How To Cash Out a 401(k) Early

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Contributor, Benzinga
June 26, 2023

401(k) accounts let you accumulate wealth and lower your tax bill. Consumers can invest in these accounts and let them build up for decades, but penalty-free withdrawals only start when you turn 59 ½ years old. Taking money out before reaching that age can result in penalty payments on top of taxes. But there are some loopholes that let you avoid paying penalties even if you have not reached the minimum age for penalty-free withdrawals. This guide will examine some of the ways you can cash out a 401(k) early.

What Are My Options if I Need To Cash Out a 401(k) Early? 

You can withdraw funds from a 401(k) at any time, but doing so before reaching the minimum age will result in fees. There are a few exceptions, but most early withdrawals result in penalties. You will also have to pay taxes on the distribution because 401(k)s are funded with pre-tax dollars.

If the expense does not qualify for an exception, 401(k) holders can still apply for hardship qualifications or take out a 401(k) loan. Hardship qualifications apply to people in financial distress who need 401(k) funds to cover necessary expenses. A 401(k) loan is money you take out against your 401(k) instead of withdrawing funds from your 401(k).

What Situations Allow for Cashing Out a 401k Early?

The IRS outlines what qualifies for a 401(k) hardship withdrawal. They are only allowed in specific scenarios, such as:

Medical Expenses

Unreimbursed medical expenses can qualify for a hardship withdrawal. These expenses must be related to services performed for the account holder, their spouse, dependents or primary beneficiary.

Purchase of a Primary Residence

You can use funds from a 401(k) to cover the down payment of a primary residence and avoid penalty fees. You cannot use 401(k) funds to make monthly mortgage payments. This loophole only works when you are buying a home instead of keeping up with mortgage payments.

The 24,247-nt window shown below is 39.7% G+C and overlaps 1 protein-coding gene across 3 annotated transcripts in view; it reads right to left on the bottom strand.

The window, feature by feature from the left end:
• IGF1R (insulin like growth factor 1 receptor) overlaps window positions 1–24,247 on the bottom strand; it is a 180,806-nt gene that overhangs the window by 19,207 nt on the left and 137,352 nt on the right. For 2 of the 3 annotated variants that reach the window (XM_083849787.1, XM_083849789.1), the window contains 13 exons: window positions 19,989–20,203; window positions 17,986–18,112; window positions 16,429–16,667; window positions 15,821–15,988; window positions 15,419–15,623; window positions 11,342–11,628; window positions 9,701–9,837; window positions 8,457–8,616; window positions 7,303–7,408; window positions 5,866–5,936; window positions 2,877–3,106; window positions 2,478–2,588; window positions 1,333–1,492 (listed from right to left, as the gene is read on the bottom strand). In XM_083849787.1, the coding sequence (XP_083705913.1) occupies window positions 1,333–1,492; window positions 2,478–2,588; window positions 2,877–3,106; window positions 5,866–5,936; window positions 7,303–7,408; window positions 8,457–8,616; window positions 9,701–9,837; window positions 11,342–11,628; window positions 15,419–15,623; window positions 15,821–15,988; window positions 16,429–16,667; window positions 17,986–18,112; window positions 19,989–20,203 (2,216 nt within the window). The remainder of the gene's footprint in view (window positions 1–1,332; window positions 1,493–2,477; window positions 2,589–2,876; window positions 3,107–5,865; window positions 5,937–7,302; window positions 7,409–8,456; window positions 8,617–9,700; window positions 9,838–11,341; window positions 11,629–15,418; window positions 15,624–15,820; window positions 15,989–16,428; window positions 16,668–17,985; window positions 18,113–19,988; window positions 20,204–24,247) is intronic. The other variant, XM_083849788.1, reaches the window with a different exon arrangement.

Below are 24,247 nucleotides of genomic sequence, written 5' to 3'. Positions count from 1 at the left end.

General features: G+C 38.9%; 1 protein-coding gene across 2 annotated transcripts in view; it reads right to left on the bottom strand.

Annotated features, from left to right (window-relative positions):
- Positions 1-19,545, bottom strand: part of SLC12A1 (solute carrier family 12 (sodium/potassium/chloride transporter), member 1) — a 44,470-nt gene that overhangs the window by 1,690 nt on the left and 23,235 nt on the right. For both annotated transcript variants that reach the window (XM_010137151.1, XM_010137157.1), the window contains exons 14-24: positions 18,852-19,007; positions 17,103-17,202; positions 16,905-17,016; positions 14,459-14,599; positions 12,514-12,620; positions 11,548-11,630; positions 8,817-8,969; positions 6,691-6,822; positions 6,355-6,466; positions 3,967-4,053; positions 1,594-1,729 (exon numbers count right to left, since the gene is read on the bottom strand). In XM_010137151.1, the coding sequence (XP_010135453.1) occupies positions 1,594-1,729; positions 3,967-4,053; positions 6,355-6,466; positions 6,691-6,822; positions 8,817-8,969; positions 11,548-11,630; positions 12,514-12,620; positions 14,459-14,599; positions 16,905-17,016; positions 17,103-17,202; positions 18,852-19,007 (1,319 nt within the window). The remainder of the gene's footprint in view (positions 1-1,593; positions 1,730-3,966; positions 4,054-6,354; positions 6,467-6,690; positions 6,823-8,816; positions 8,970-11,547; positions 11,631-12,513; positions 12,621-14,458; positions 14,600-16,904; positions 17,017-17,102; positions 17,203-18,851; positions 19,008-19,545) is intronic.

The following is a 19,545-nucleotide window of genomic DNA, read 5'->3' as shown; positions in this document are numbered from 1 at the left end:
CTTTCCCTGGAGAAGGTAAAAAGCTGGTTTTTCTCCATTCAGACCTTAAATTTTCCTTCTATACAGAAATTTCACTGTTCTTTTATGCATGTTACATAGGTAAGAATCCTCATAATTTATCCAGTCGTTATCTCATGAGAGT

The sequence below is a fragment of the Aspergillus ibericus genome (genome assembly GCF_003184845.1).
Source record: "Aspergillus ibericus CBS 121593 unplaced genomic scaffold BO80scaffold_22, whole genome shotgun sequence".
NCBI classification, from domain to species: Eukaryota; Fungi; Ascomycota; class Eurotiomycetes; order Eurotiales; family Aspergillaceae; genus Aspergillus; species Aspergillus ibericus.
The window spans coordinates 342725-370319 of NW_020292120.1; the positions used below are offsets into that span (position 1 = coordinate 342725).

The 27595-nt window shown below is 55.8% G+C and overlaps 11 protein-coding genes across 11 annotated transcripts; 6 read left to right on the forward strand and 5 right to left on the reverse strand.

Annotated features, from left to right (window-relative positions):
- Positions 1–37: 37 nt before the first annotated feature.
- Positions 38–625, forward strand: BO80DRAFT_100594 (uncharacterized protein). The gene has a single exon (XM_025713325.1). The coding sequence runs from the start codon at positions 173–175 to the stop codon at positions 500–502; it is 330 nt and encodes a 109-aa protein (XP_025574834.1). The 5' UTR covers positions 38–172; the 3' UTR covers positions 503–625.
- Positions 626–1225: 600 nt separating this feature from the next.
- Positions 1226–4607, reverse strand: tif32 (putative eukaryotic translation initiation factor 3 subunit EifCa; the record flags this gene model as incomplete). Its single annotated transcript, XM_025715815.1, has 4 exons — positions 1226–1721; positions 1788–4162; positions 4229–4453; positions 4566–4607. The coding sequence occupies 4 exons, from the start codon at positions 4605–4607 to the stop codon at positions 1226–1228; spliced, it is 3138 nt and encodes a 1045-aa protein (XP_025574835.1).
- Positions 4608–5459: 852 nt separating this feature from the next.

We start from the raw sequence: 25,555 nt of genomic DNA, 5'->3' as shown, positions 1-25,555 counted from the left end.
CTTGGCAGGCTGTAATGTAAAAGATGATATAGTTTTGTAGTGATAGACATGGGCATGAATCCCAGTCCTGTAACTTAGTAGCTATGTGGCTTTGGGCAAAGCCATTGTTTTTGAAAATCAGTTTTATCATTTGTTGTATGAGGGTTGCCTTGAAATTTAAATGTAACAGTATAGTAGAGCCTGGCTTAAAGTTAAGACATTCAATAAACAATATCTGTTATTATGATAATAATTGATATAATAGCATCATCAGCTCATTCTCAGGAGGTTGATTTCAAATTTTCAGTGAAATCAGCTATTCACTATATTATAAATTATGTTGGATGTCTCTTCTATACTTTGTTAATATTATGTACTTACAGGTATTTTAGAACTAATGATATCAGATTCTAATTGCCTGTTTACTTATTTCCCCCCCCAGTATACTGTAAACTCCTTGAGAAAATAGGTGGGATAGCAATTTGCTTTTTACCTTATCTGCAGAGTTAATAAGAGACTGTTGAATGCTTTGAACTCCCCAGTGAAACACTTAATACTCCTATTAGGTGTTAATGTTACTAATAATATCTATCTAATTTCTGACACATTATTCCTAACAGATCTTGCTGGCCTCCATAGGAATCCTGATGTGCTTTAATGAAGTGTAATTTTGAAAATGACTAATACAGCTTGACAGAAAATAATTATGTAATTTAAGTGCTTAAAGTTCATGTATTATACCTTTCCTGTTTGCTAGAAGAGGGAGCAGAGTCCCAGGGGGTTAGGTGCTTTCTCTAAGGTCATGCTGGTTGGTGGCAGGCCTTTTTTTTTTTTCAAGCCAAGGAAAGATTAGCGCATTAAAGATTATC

Prevention of Eviction or Foreclosure

If you are on the cusp of an eviction or foreclosure, you can qualify for 401(k) hardship withdrawals. Under this scenario, you wouldn’t have to worry about penalty fees. This hardship only applies to the account holder’s primary residence.

College Education Expenses

College can get expensive in a hurry between tuition costs, room and board and other educational expenses. Funds from a 401(k) can address these costs without resulting in penalty fees. The account holder, their spouse, children or dependents may be eligible for a hardship withdrawal to cover college education expenses.

Funeral Expenses

The burial of someone related to the account holder may qualify for a hardship withdrawal. 

Should You Consider a 401(k) Loan?

If you cannot get a hardship withdrawal, you may have to settle with a 401(k) loan. These loans do not result in penalties, but it’s important to understand how they work before borrowing money against your 401(k). 

Loan Eligibility

Before you reach out to lenders, ask your employer whether its plan allows you to get a 401(k) loan. If your plan is not eligible for a loan, you will have to seek an alternative.

Loan Limits

401(k) loans have limits designed to keep your funds safe and minimize the lender’s risk. A 401k loan is capped at the lesser of $50,000 or 50% of your vested account balance. You should review your plan to see whether it has a lower loan limit.

Repayment Terms

401(k) loans must be repaid within a designated time frame. The lender and borrower go into the loan knowing the terms, and most of these loans get repaid within five years. Lenders may give you an extended repayment period if you use the 401(k) loan proceeds to cover the down payment for your primary residence. The loan’s repayment may become due right away if you leave your job before repaying the balance.